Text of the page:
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/Documentation/voyager.txt

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 1Running Linux on the Voyager Architecture
 2=========================================
 3
 4For full details and current project status, see
 5
 6http://www.hansenpartnership.com/voyager
 7
 8The voyager architecture was designed by NCR in the mid 80s to be a
 9fully SMP capable RAS computing architecture built around intel's 486
10chip set.  The voyager came in three levels of architectural
11sophistication: 3,4 and 5 --- 1 and 2 never made it out of prototype.
12The linux patches support only the Level 5 voyager architecture (any
13machine class 3435 and above).
14
15The Voyager Architecture
16------------------------
17
18Voyager machines consist of a Baseboard with a 386 diagnostic
19processor, a Power Supply Interface (PSI) a Primary and possibly
20Secondary Microchannel bus and between 2 and 20 voyager slots.  The
21voyager slots can be populated with memory and cpu cards (up to 4GB
22memory and from 1 486 to 32 Pentium Pro processors).  Internally, the
23voyager has a dual arbitrated system bus and a configuration and test
24bus (CAT).  The voyager bus speed is 40MHz.  Therefore (since all
25voyager cards are dual ported for each system bus) the maximum
26transfer rate is 320Mb/s but only if you have your slot configuration
27tuned (only memory cards can communicate with both busses at once, CPU
28cards utilise them one at a time).
29
30Voyager SMP
31-----------
32
33Since voyager was the first intel based SMP system, it is slightly
34more primitive than the Intel IO-APIC approach to SMP.  Voyager allows
35arbitrary interrupt routing (including processor affinity routing) of
36all 16 PC type interrupts.  However it does this by using a modified
375259 master/slave chip set instead of an APIC bus.  Additionally,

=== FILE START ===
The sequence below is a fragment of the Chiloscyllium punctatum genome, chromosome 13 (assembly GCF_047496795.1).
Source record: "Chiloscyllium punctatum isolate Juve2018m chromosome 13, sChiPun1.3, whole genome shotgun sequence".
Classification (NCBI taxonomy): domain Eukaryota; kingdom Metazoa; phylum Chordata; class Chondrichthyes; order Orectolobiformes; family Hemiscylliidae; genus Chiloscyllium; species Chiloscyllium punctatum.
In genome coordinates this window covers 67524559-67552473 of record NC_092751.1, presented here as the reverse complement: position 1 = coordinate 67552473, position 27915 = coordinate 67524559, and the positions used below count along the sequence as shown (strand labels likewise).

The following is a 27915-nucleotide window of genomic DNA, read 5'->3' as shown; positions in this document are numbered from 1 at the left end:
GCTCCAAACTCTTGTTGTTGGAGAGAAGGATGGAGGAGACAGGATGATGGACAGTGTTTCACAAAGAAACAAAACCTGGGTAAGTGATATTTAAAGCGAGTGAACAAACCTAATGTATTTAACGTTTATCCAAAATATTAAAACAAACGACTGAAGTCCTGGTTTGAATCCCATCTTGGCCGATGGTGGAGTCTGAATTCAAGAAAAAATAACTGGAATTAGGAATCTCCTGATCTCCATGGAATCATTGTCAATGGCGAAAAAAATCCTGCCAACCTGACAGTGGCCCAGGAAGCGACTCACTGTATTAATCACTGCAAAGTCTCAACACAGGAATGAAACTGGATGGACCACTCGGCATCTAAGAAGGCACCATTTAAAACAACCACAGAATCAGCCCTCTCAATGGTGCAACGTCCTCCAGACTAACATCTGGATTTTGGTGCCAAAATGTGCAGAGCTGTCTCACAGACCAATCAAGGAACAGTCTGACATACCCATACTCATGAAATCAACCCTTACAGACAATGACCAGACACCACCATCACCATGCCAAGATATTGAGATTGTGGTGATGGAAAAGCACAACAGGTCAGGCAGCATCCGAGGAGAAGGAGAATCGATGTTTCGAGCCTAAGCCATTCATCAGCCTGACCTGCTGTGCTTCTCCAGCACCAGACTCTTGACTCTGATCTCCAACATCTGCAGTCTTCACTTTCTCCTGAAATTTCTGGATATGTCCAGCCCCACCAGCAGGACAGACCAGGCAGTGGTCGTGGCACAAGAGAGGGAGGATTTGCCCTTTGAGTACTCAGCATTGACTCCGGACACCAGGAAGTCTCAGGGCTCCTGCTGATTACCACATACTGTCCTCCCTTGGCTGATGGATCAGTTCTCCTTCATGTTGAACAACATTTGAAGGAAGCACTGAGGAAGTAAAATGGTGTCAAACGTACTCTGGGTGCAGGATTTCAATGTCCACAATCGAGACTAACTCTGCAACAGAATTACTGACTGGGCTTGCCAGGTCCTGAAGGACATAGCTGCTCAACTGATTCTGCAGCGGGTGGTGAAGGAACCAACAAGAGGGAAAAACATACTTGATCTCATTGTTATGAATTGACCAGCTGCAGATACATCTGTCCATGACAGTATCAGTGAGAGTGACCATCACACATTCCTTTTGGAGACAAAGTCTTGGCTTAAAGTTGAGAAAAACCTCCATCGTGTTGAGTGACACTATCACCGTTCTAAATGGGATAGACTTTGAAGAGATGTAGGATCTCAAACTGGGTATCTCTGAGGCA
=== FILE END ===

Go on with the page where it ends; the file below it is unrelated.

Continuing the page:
38voyager supports Cross Processor Interrupts (CPI) equivalent to the
39APIC IPIs.  There are two routed voyager interrupt lines provided to
40each slot.
41
42Processor Cards
43---------------
44
45These come in single, dyadic and quad configurations (the quads are
46problematic--see later).  The maximum configuration is 8 quad cards
47for 32 way SMP.
48
49Quad Processors
50---------------
51
52Because voyager only supplies two interrupt lines to each Processor
53card, the Quad processors have to be configured (and Bootstrapped) in
54as a pair of Master/Slave processors.
55
56In fact, most Quad cards only accept one VIC interrupt line, so they
57have one interrupt handling processor (called the VIC extended
58processor) and three non-interrupt handling processors.
59
60Current Status
61--------------
62
63The System will boot on Mono, Dyad and Quad cards.  There was
64originally a Quad boot problem which has been fixed by proper gdt
65alignment in the initial boot loader.  If you still cannot get your
66voyager system to boot, email me at:
67
68<J.E.J.Bottomley@HansenPartnership.com>
69
70
71The Quad cards now support using the separate Quad CPI vectors instead
72of going through the VIC mailbox system.
73
74The Level 4 architecture (3430 and 3360 Machines) should also work
75fine.
76
77Dump Switch
78-----------
79
80The voyager dump switch sends out a broadcast NMI which the voyager
81code intercepts and does a task dump.
82
83Power Switch
84------------
85
86The front panel power switch is intercepted by the kernel and should
87cause a system shutdown and power off.
88
89A Note About Mixed CPU Systems
90------------------------------
91
92Linux isn't designed to handle mixed CPU systems very well.  In order
93to get everything going you *must* make sure that your lowest
94capability CPU is used for booting.  Also, mixing CPU classes
95(e.g. 486 and 586) is really not going to work very well at all.